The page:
For U.S. Air Force Senior Master Sergeant Philip Monk, it’s been a roller coaster year. The 19-year veteran became the face of the war on religious freedom when he refused to answer his lesbian unit commander’s question on the merits of homosexual “marriage.” As a result, he was not only relieved of his duties, but threatened with a court martial, jail time and loss of retirement benefits.

Now, almost a year later, notes OneNewsNow, the same Pentagon that seemingly wanted to destroy Monk’s career is giving him military honors.

Master Sgt. Monk (Liberty Institute photo)

Master Sgt. Monk (Liberty Institute photo)

Sgt. Monk first came into the national spotlight when he told the newspaper Military Times that he had been relieved of his position as first sergeant at Lackland Air Force Base in Texas, when he disagreed with his homosexual commanding office about the proper punishment for a subordinate airman who had expressed religious objections to homosexuality. That conversation between Monk and Major Elisa Valenzuela revealed that Monk, too, held similar views.

Military officials claimed Monk was not punished and was set to be transferred to another unit, but Monk told Military Times he was punished for his beliefs. “I was relieved of my position because I do not agree with my commander’s position on gay marriage,” he told the military newspaper,

Todd Starnes of Fox News broke the story about Monk’s punishment after Starnes was contacted by the sergeant’s pastor. Starnes also reported on the threat of court martial against Monk and how the threats against Monk became ever more harrowing as he stuck to his principles.

“Any service member will tell you if you violate the Uniform Code of Military Justice, you can be court martialed,” his attorney told Fox News. “And the potential result of a court martial is being dishonorably discharged from the military and spending time in a military brig potentially.” So the situation became increasingly severe for Monk.

However, the same code of justice prohibits retaliation against service members for filing a complaint against a commanding officer, which his attorneys at the Liberty Institute pointed out, making his case a matter of religious freedom.

Now Sgt. Monk is being awarded the Meritorious Service Medal, which is authorized by the President for “outstanding service to the United States.”

It “seems to be a gesture of goodwill from the Air Force in the hopes that the controversy over Monk’s religious beliefs will go away,” observes Tony Perkins of the Family Research Council. “Among other things, Monk’s award recognizes his vigilance and mindfulness in management — as well as his oversight of the largest sexual assault case in Basic Military Training history.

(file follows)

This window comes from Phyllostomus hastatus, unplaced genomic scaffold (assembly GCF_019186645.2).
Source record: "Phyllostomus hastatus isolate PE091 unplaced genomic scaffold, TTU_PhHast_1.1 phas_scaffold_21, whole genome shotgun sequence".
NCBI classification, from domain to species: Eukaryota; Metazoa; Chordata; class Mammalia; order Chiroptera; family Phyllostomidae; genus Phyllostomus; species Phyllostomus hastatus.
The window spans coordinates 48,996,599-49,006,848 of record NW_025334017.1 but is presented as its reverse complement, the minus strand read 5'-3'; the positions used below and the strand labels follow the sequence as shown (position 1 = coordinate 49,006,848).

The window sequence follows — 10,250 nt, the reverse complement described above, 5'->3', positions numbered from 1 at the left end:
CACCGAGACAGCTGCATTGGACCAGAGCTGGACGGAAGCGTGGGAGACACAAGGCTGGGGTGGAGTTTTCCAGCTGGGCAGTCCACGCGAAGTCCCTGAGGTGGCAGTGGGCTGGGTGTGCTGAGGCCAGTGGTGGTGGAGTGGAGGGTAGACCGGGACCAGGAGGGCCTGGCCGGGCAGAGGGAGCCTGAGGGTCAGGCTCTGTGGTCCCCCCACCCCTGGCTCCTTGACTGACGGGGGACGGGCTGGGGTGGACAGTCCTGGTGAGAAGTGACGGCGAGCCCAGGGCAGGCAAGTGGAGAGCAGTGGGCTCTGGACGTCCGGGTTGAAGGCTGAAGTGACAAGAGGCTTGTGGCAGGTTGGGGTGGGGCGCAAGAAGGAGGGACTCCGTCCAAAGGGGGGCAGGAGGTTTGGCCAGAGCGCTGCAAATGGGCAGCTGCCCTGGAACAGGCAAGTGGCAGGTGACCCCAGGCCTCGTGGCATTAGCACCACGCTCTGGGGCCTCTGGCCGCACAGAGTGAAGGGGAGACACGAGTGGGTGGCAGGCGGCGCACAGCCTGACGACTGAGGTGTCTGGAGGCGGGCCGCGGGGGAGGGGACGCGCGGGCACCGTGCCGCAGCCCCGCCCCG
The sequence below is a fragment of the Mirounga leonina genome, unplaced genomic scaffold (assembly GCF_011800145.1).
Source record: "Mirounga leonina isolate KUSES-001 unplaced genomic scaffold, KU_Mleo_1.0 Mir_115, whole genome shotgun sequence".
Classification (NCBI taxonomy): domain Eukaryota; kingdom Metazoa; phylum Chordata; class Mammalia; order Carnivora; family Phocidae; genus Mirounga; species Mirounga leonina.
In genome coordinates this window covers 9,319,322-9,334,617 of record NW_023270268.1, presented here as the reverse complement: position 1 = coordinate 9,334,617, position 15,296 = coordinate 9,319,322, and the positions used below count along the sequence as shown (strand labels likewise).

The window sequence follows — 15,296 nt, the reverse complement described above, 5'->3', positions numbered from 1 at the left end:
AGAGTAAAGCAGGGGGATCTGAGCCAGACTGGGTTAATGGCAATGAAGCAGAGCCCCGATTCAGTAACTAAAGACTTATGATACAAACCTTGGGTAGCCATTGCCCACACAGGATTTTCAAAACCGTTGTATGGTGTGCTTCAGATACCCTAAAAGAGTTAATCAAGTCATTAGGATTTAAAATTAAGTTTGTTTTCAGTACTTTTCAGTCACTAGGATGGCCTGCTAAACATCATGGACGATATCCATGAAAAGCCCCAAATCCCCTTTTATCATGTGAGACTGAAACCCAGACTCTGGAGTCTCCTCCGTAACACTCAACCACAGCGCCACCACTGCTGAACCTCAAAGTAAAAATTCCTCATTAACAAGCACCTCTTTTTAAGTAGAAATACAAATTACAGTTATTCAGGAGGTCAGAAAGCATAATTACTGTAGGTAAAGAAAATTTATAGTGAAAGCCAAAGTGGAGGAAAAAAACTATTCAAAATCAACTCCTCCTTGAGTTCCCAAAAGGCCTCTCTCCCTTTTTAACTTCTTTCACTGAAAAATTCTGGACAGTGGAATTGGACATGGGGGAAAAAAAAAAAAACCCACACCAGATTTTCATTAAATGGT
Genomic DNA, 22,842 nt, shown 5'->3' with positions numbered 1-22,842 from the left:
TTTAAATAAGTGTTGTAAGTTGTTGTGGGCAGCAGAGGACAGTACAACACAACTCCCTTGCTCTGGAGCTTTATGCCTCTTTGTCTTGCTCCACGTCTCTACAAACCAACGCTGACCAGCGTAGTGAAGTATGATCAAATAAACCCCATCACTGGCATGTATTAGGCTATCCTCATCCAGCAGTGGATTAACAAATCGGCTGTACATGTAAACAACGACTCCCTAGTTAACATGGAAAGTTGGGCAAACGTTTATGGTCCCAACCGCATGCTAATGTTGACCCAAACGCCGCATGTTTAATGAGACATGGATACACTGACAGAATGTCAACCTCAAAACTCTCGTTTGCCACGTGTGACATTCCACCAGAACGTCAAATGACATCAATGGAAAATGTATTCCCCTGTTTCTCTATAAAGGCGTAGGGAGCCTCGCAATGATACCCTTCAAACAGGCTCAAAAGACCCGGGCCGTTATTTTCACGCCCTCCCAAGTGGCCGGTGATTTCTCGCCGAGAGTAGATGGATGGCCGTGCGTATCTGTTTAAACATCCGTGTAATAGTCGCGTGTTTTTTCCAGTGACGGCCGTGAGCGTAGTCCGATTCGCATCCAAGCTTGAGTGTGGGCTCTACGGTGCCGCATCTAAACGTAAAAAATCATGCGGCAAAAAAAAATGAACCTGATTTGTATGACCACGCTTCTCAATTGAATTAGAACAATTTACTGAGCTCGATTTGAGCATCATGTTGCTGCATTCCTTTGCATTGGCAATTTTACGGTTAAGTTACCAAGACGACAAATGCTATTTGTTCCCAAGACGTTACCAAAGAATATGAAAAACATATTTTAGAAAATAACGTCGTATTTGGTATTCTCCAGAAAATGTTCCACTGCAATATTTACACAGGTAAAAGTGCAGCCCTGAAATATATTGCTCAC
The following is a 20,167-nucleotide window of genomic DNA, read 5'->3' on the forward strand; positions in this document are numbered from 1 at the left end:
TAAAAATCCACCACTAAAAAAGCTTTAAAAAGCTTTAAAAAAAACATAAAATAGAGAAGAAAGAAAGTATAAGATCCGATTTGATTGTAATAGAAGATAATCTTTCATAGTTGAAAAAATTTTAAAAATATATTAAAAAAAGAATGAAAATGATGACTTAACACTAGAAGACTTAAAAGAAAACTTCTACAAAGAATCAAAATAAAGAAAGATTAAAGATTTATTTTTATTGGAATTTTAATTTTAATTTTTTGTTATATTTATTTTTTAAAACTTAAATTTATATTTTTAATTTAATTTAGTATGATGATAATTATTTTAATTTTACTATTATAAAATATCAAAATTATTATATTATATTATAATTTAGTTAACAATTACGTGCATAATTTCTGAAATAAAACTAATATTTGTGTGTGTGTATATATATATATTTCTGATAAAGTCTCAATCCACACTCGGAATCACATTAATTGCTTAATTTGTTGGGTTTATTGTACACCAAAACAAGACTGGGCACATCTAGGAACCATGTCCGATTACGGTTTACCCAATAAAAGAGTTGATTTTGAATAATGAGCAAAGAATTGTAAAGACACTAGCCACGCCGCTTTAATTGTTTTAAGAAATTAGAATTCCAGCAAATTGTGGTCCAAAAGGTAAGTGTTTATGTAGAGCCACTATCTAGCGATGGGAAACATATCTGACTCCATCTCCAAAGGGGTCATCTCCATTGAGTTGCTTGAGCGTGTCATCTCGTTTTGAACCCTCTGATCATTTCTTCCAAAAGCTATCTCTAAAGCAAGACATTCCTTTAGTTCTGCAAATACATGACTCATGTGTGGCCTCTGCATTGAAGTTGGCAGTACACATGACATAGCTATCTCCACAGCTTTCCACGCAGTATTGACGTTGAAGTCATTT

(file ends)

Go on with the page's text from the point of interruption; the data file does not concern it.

“For the Monk family, which has endured so much at the hands of the Obama administration, it was a significant victory — not just for Phillip, but for every service member standing up for their Christian beliefs.

“And while the honor was well deserved,” noted Perkins, “it can’t hide the underlying problem, which was the brazen attack on Monk’s free speech rights. After the commanding officer – an open lesbian – filed a false discrimination complaint against Monk, what happened to her?

“Will she face disciplinary action for abusing her authority to push her personal agenda on others? If military members aren’t supposed to disagree with same-sex ‘marriage,’ then why are commanding officers allowed to shill in favor of it?

“This kind of double standard has no place in a military that should be open to both opinions – or those with none. The chilling effect of her actions on religious freedom needs to thaw — and the only way

to do that is to apply heat so that Christians like Monk are reassured they can truly live out their faith without fear.

The stripes of airman (U.S. Air Force photo)

The stripes of airman (U.S. Air Force photo)

“In the meantime,” says Perkins, “we celebrate with the Monks that the military finally recognized what his superior did not: The singularly distinctive accomplishments of Sergeant Monk reflect great credit upon himself and the United States Air Force.